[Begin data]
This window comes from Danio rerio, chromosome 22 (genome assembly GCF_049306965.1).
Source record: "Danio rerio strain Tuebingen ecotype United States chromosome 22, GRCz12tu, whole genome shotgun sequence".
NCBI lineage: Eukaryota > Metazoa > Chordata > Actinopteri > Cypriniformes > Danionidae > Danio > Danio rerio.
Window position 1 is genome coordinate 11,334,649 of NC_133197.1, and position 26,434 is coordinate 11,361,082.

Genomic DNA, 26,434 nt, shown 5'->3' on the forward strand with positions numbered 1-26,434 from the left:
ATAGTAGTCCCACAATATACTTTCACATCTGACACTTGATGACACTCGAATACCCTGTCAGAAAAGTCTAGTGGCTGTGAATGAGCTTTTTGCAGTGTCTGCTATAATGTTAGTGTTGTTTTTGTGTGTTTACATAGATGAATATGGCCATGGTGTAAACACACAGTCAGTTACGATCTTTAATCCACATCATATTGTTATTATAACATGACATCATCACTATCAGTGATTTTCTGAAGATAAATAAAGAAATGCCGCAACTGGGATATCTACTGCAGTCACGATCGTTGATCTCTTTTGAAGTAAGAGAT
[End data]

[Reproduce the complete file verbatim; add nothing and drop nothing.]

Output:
This window comes from Danio rerio, chromosome 22 (genome assembly GCF_049306965.1).
Source record: "Danio rerio strain Tuebingen ecotype United States chromosome 22, GRCz12tu, whole genome shotgun sequence".
NCBI lineage: Eukaryota > Metazoa > Chordata > Actinopteri > Cypriniformes > Danionidae > Danio > Danio rerio.
Window position 1 is genome coordinate 11,334,649 of NC_133197.1, and position 26,434 is coordinate 11,361,082.

Genomic DNA, 26,434 nt, shown 5'->3' on the forward strand with positions numbered 1-26,434 from the left:
ATAGTAGTCCCACAATATACTTTCACATCTGACACTTGATGACACTCGAATACCCTGTCAGAAAAGTCTAGTGGCTGTGAATGAGCTTTTTGCAGTGTCTGCTATAATGTTAGTGTTGTTTTTGTGTGTTTACATAGATGAATATGGCCATGGTGTAAACACACAGTCAGTTACGATCTTTAATCCACATCATATTGTTATTATAACATGACATCATCACTATCAGTGATTTTCTGAAGATAAATAAAGAAATGCCGCAACTGGGATATCTACTGCAGTCACGATCGTTGATCTCTTTTGAAGTAAGAGAT